Are Medical Devices & Systems Hack Proof?
At a recent Black Hat conference, a diabetic man demonstrated how to spoof a wireless insulin pump, causing a life-threatening situation. At a hospital in 2013, a computer program issued a dosage of medicine 76 times the required dose, due to a program glitch. In an IoT era where revolutionary medical software and implantable devices give hope to people with chronic disorders, they also stand as a new frontier for security and privacy. As clinicians increasingly rely on computers vs. common sense, and medical devices become increasingly vulnerable to security breaches, it’s time for new dialog on trust and security for Medtech.
John Halamka MD MS, CIO, Beth Israel Deaconness Medical Center
John D. Halamka, MD, MS is Chief Information Officer of the Beth Israel Deaconess Medical Center, Chief Information Officer and Dean for Technology at Harvard Medical School, Chairman of the New England Health Electronic Data Interchange Network (NEHEN), CEO of MA-SHARE (the Regional Health Information Organization), Chair of the US Healthcare Information Technology Standards Panel (HITSP), and a practicing Emergency Physician. Dr. Halamka completed his undergraduate studies at Stanford University where he received a degree in Medical Microbiology and a degree in Public Policy with a focus on technology issues. While at Stanford he served as research assistant to Dr. Edward Teller, Dr. Milton Friedman, and presidential candidate John B. Anderson. He authored three books on technology related issues and formed a software development firm, Ibis Research Labs, Inc. He has also served as a columnist and editor for several industry publications and consultant to startup companies.
Kevin Fu, Virta Laboratories
Kevin Fu is credited for establishing the field of medical device security beginning with the 2008 IEEE paper on defibrillator security. Kevin is Chief Scientist of Virta Labs, Inc. and Associate Professor in EECS at the University of Michigan where he directs the Archimedes Center for Medical Device Security and the Security and Privacy Research Group (SPQR). Kevin has testified in the House and Senate on matters of information security and has written commissioned work on trustworthy medical device software for the Institute of Medicine of the National Academies. He is member of NIST Information Security and Privacy Advisory Board, the CRA Computing Community Consortium Council, and the ACM Committee on Computers and Public Policy. He was named MIT Technology Review TR35 Innovator of the Year. Kevin served as program chair of USENIX Security and co-chairs the AAMI Working Group on Medical Device Security. He has a B.S., M. Eng and Ph.D. from MIT.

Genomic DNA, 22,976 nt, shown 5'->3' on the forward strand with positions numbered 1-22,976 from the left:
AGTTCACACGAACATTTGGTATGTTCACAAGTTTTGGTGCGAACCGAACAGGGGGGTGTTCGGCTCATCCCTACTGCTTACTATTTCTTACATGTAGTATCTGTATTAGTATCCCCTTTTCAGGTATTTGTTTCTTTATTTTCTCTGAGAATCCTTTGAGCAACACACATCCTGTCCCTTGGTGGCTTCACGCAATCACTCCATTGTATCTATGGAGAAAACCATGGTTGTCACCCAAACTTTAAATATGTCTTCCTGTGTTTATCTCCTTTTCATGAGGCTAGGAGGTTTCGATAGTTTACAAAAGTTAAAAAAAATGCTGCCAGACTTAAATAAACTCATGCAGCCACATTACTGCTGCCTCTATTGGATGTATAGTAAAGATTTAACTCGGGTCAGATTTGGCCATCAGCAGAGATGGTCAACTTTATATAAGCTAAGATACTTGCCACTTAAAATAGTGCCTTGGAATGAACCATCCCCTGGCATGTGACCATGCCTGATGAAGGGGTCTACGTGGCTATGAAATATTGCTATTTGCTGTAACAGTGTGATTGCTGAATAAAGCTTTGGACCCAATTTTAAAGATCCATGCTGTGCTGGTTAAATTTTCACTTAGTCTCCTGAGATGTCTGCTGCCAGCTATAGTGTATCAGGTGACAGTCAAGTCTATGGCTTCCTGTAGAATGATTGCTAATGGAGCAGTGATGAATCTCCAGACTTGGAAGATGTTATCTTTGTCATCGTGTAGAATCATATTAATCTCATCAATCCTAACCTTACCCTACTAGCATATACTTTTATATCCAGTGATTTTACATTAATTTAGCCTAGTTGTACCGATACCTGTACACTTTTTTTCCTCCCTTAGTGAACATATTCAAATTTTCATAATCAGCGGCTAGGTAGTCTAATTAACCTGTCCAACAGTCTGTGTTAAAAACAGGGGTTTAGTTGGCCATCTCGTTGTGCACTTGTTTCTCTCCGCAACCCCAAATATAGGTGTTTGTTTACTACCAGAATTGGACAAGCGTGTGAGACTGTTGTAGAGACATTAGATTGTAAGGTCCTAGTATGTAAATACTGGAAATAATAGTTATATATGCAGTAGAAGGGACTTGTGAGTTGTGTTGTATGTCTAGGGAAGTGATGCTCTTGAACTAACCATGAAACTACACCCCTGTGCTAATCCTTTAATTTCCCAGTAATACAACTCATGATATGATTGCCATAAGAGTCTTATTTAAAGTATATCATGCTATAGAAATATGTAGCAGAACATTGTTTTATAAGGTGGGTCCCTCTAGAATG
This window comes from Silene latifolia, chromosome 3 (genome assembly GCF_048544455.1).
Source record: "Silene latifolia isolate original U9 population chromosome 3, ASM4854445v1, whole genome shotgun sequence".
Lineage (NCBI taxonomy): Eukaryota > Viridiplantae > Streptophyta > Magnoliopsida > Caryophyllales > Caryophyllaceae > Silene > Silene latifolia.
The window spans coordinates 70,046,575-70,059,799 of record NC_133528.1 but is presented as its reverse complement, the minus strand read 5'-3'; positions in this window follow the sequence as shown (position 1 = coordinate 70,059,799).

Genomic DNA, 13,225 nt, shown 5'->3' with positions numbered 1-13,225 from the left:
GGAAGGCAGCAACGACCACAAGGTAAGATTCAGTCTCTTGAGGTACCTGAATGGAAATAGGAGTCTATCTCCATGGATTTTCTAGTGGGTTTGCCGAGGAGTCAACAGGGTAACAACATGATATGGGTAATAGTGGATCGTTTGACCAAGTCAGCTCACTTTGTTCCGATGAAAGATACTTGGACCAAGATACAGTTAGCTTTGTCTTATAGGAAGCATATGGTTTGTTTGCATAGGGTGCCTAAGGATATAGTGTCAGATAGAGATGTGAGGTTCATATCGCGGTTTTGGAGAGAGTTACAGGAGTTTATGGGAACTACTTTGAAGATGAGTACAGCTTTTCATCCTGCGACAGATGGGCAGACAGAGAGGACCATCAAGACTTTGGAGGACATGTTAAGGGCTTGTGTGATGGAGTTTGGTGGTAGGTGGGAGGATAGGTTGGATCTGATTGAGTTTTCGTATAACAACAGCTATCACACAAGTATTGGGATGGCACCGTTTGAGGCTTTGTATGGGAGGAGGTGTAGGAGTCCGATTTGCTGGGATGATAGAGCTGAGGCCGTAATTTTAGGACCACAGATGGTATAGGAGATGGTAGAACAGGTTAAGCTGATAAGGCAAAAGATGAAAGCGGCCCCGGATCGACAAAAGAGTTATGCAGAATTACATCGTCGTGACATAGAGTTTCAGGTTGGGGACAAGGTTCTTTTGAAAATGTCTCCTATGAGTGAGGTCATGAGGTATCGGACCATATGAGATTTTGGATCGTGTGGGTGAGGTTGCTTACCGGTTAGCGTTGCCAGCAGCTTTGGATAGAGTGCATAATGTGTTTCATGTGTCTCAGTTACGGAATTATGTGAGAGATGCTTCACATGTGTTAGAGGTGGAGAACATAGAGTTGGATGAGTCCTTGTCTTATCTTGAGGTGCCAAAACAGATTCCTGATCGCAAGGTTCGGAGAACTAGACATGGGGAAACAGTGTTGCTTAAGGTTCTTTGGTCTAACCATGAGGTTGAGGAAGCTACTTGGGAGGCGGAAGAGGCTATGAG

Mary Ward-Callan, Managing Dir Technical Activities, IEEE
Mary Ward-Callan is the Staff Executive at the IEEE responsible for the strategic and operational leadership of the IEEE Technical Communities within the IEEE. The 45 Technical Societies and Councils, and numerous emerging technical communities collectively deliver more than 1300 conferences, 168 periodicals, countless technical training seminars, and three certification programs. Mary has been responsible for the programming and visibility of new technology areas within the IEEE, such as Cloud Computing, Internet of Things, Software Defined Networks, Rebooting Computing. Mary led the Award winning IEEE Humanitarian Technology Challenge; a project that used solid engineering techniques to provide solutions to pressing world problems such as lighting Haiti/Africa/Nicaragua, providing data communications to healthcare facilities in Peru, and providing RFID patient identification in India.
Prior to joining the IEEE, Mary was an Executive Director in the telecommunications industry, employed by Telcordia, Bellcore, and Bell Labs. Mary’s career included significant contributions in local loop design, network simulation, network operations and management, sub-network control, and product testing and product certification. Mary led the network operations activities for several technologies such as SONET, ATM, DLC, VPN and SMDS. She has extensive experience in business management, process re-engineering, requirements management, quality, and project management.
Mary is a Certified Association Executive, holds a Bachelor of Arts (BA) degree in Mathematics from Vassar College (with honors, Phi Beta Kappa), and a Master of Science degree (MSEE) in Electrical Engineering and Computing from Princeton University. She completed the Executive Development Program at Bellcore as well as numerous other key management courses. Mary is a Senior Member of the IEEE and a member of ASAE. She is married with three children and lives in New Jersey, USA.